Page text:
"The enzyme that plants adopted from the ancient bacteria was helpful to them when they acquired it, and plants ended up maintaining it, rather than other types from fungi or cyanobacteria. This enzyme and its pathway are now seen across the plant kingdom and allow plants to make such a large variety and quantity of phenolic compounds."
'/>"/>

Contact: Hiroshi Maeda
maeda2@wisc.edu
608-262-5833
University of Wisconsin-Madison
Source:Eurekalert

Related biology news :

1. Honoring the fundamental role of microbes in the natural history of our planet
2. Physicists delve into fundamental laws of biological materials
3. New research sheds light on how the body regulates fundamental neuro-hormone
4. Salk scientists reveal circuitry of fundamental motor circuit
5. New book from CSHLPress introduces the fundamental principles of signal transduction
6. The future of plant science - a technology perspective
7. The future of plant science a technology perspective
8. Bone marrow transplant arrests symptoms in model of Rett syndrome
9. American Society of Plant Biologists honors early career women scientists
10. Not just for the birds: Man-made noise has ripple effects on plants, too
11. Plant DNA speaks English, identifies new species
Post Your Comments:
*Name:
*Comment:
*Email:
(Date:4/5/2017)... 2017 Today HYPR Corp. , leading ... component of the HYPR platform is officially FIDO® ... security architecture that empowers biometric authentication across Fortune 500 ... secured over 15 million users across the financial services ... home product suites and physical access represent a growing ...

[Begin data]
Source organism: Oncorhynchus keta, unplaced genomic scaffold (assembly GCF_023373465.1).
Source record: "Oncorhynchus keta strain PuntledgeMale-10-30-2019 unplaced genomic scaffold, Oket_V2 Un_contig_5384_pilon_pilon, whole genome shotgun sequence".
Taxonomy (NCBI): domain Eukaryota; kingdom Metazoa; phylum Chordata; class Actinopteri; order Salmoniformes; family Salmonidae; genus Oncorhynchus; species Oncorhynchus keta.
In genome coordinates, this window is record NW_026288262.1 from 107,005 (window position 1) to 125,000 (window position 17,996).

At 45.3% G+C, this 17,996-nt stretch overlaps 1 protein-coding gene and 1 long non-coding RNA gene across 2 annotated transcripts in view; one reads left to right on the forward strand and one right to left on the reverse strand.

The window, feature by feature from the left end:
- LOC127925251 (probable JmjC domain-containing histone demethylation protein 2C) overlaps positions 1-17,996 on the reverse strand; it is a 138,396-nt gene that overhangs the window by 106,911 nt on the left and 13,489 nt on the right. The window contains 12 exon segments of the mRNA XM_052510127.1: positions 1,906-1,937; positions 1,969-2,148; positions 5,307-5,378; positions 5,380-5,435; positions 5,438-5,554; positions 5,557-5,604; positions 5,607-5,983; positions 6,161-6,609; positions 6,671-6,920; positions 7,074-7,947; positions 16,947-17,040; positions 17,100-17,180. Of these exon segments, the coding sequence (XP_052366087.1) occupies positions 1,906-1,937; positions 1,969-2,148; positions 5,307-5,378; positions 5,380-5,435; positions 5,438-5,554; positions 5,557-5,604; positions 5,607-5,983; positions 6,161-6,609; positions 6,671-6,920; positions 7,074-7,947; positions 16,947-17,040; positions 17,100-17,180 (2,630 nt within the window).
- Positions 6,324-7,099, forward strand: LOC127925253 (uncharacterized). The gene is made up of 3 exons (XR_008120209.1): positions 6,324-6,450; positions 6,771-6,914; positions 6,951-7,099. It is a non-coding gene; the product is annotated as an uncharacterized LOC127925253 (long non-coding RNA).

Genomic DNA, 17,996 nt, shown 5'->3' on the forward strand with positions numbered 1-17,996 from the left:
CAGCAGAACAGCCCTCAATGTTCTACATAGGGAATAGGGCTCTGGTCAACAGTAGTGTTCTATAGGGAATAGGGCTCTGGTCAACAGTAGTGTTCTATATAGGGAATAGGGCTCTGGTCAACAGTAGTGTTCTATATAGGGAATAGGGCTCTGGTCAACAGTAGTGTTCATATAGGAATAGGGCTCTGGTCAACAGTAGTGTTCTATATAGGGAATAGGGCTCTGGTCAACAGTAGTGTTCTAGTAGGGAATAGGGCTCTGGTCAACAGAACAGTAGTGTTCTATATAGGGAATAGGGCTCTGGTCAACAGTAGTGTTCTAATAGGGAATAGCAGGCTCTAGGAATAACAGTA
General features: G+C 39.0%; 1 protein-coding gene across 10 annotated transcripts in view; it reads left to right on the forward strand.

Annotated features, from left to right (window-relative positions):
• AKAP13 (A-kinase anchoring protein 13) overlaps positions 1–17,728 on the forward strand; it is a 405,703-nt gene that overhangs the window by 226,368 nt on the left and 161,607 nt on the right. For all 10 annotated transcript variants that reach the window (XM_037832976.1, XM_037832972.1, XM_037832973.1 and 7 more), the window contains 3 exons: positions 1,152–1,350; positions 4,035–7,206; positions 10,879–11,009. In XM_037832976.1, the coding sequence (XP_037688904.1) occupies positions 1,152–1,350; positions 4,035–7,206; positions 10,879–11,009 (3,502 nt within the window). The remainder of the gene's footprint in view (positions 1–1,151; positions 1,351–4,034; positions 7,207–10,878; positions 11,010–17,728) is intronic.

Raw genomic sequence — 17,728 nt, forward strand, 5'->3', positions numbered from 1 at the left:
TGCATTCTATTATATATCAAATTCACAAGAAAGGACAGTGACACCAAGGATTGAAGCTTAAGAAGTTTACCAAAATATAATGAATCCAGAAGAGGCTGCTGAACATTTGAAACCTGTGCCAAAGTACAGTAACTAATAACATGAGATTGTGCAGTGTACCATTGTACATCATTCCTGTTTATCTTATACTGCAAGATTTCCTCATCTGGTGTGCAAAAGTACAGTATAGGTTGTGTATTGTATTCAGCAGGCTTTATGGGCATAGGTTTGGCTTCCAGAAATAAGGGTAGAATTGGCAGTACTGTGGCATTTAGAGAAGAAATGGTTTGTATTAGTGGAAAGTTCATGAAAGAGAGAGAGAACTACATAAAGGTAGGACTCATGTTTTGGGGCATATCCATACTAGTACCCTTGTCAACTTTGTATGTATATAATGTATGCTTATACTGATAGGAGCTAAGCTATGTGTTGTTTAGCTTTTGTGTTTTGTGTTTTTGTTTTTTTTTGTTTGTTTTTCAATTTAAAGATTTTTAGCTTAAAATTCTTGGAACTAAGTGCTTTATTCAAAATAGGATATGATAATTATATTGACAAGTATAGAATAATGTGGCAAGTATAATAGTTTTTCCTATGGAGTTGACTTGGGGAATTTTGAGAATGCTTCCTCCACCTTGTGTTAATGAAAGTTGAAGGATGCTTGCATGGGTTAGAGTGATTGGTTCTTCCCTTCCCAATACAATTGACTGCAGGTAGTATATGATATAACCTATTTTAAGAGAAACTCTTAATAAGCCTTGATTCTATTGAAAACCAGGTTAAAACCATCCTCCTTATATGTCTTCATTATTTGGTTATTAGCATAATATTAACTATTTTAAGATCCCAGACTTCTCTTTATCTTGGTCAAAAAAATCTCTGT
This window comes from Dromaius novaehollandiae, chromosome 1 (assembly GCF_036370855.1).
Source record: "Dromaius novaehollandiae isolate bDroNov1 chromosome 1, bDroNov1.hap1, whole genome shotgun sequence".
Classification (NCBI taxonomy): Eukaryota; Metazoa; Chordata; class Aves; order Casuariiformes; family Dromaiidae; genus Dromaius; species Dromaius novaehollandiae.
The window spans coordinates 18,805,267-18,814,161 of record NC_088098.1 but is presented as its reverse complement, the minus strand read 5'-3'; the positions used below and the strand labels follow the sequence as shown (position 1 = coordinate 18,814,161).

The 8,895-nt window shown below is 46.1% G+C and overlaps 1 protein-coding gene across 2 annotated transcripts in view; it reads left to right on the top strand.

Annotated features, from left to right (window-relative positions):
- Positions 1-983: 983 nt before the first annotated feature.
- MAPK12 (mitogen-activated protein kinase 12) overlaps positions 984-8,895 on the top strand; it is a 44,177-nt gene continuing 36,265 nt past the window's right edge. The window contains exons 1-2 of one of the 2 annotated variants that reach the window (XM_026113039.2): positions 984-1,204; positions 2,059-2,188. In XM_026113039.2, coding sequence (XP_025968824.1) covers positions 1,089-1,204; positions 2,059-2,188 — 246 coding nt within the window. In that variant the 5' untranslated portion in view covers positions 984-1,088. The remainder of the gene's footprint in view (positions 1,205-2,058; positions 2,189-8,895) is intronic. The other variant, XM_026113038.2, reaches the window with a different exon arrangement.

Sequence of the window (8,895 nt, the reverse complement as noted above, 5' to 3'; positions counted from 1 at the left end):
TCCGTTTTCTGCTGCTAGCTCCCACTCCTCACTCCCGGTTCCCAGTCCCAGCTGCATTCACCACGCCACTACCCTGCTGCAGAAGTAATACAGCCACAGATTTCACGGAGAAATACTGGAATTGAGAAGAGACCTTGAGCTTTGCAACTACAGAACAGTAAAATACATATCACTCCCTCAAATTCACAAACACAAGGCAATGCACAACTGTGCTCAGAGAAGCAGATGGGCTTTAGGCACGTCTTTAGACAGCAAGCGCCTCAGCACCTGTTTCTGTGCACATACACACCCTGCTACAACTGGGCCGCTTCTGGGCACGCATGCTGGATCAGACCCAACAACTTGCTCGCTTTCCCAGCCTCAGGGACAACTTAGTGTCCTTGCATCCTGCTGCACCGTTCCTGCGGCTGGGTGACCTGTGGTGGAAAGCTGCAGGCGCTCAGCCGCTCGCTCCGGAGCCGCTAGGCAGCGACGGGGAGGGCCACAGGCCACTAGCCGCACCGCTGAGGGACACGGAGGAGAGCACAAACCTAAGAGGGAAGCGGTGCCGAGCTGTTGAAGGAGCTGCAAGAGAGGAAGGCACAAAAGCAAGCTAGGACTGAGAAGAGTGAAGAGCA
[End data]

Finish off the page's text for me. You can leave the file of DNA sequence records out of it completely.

(Date:3/30/2017)... HONG KONG , March 30, 2017 ... developed a system for three-dimensional (3D) fingerprint identification by adopting ground ... technology into a new realm of speed and accuracy for use ... applications at an affordable cost. ... ...
(Date:3/24/2017)... The Controller General of Immigration from Maldives Mr. Mohamed Anwar ... the prestigious international IAIR Award for the most innovative high security ePassport ... ... Maldives Immigration Controller General, Mr. ... on the right) have received the IAIR award for the "Most innovative ...
Breaking Biology News(10 mins):
(Date:8/16/2017)... ... August 16, 2017 , ... ... different cell type. Many treatments for specific cancers, such as breast, prostate, or ... treatment is androgen deprivation therapy for advanced prostate cancer. , This therapy ...
(Date:8/16/2017)... , Aug. 16, 2017  Kingfisher Talent, the ... development, and Virdis Group, global executive search specialists in the ... enables clients to leverage the expertise and reach of both ... here in the Boston biotech hub, ... leadership talent throughout the US, Canada ...
(Date:8/15/2017)... ... , ... Any expert in stem cell research or stem cell medicine knows ... a century. Despite their essential roles in human health and regenerative medicine, adult ... developed for this purpose also tag other, more abundant, non-stem tissue cells ( See ...
(Date:8/14/2017)... ... August 14, 2017 , ... ... antibodies. Key researchers in the antibody community have recently come together to address ... antibodies in the laboratory. , The team at Thermo Fisher ...
Breaking Biology Technology: